That eliminated potential for being hit by parked cars, by cars parking and pulling out, turning right from the roadway, turning right onto the roadway, making deliveries, buses, etc.

    Drivers are already accustomed to looking left to check for streetcars and such before turning left, and if a cyclist is forced to wreck due to an aggressive or wreckless driver, they’d be much better off crashing into grass and shrubbery than into the 3 tons of steel parked on the right hand side of the road.

    • But how do you think bicyclists would be able to make a right turn in your scenario of the bike lane being adjacent to the neutral ground?

      • Sabina: cyclists would have to be careful and as traffic allows, signal their need for a right turn and change lanes when appropriate until they were able to make their right turn safely. This is the same thing cyclists have to do now when making a left turn, the only difference is that they’d be starting out and finishing up in a position in which drivers would be aware of them and be able to react accordingly.

    • Drew, yes bike lanes running adjacent seems like a better idea, but why not just have a regular neutral ground & wide walk/bike path in the middle instead of taking up 2xs the path width on the street? I ride all over town. Having a bike lane isn’t safe, tho they want us to think it is. Don’t get comfortable in a bike lane on a busy street cause you will have an accident. Side streets are safer. Napoleon above Claiborne mid neutral ground lane is divine! I don’t have to worry about cars, car doors, etc except to cross which I have to do on the street anyway. Love that mid-lane it is awesome to ride there. Much safer! thanks

      • Because bicycles are legally vehicles just as cars are and thus have to be accommodated on the roadway via legal travel lanes. If you were to put a single trail big enough for pedestrians and cyclists within the neutral ground itself, you’d have to eliminate the vast majority of neutral ground crossings and limit cars to only crossing over at major signalised intersections. Otherwise, you’d have a deadly combination of cyclists riding in what should be a separate protected area and vehicles cutting across it blindly in their path and likely hitting them in the process.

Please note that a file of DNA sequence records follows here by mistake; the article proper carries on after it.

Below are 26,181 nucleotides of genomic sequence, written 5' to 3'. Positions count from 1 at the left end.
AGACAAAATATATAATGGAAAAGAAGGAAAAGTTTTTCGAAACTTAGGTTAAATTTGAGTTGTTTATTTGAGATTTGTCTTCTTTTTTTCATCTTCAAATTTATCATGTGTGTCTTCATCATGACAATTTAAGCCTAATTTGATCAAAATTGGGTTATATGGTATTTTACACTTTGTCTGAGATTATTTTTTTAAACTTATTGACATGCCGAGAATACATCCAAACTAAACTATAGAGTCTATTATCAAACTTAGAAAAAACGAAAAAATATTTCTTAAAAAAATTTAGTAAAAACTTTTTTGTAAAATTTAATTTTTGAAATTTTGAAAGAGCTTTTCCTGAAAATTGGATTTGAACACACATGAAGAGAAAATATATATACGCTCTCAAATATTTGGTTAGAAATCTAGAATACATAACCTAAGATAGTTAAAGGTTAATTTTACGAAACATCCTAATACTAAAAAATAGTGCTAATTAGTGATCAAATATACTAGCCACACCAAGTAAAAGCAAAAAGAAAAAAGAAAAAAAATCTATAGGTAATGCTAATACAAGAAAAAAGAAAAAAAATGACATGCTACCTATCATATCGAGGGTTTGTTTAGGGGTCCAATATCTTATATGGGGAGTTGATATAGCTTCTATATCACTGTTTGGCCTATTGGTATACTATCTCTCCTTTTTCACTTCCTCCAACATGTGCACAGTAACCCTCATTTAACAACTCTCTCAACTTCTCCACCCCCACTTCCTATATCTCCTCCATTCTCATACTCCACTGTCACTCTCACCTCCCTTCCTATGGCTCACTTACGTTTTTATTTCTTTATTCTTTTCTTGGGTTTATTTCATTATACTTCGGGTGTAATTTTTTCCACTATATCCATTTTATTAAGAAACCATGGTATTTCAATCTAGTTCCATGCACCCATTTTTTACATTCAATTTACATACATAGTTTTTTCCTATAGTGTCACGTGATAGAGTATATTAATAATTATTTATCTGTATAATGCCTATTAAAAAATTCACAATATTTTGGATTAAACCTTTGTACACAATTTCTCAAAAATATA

For a healthy and safe transportation setup, you either need to put cars and bikes on equal footing on shared roadways with each having their own protected lanes, and in which cyclists have to be just as accountable to traffic laws as other vehicles; or, you have to give cyclists their own totally separated bikeway that doesn’t interact at all with other streets which is not only very expensive but is nearly impossible when you are already in a developed city like ours.

  6. I think it would
    be better the keep the current width of the neutral ground and, instead
    of the winding walking path, put the bike lane onto the neutral ground.
    It is not safer for bicyclists to ride between
    the traffic and parked cars, as that engineer suggests. They’d be way safer on the neutral ground
    and would only have to deal with traffic when crossing streets but not
    with people opening their car doors without looking or drivers turning
    without looking, both of which are a real hazard for anyone on a bike.

  7. I’m very upset by the idea that COE may not replace all our palm trees on Jefferson. Jefferson has always been known for its palms, and the idea that they may just place one here or there is simply not acceptable!

    • If those trees are an historical part of the landscape, then Section 106 which governs all federal projects requires they restore all of them to their original location and condition. I believe it should even require they plant adult trees of comparable size.

      You should ask for a Section 106 review.

    • I live in the area and often turn from Jefferson on to Camp. The neutral ground is narrow and plants/shrubs that are bushy and less than 20 feet high severely impact your vision and make turning left hazardous. I think there should be consideration made as to what is safe for pedestrians and cars rather than what the street is known for. Pineapple palms are not the right tree to plant, but tall and narrow palms would suffice.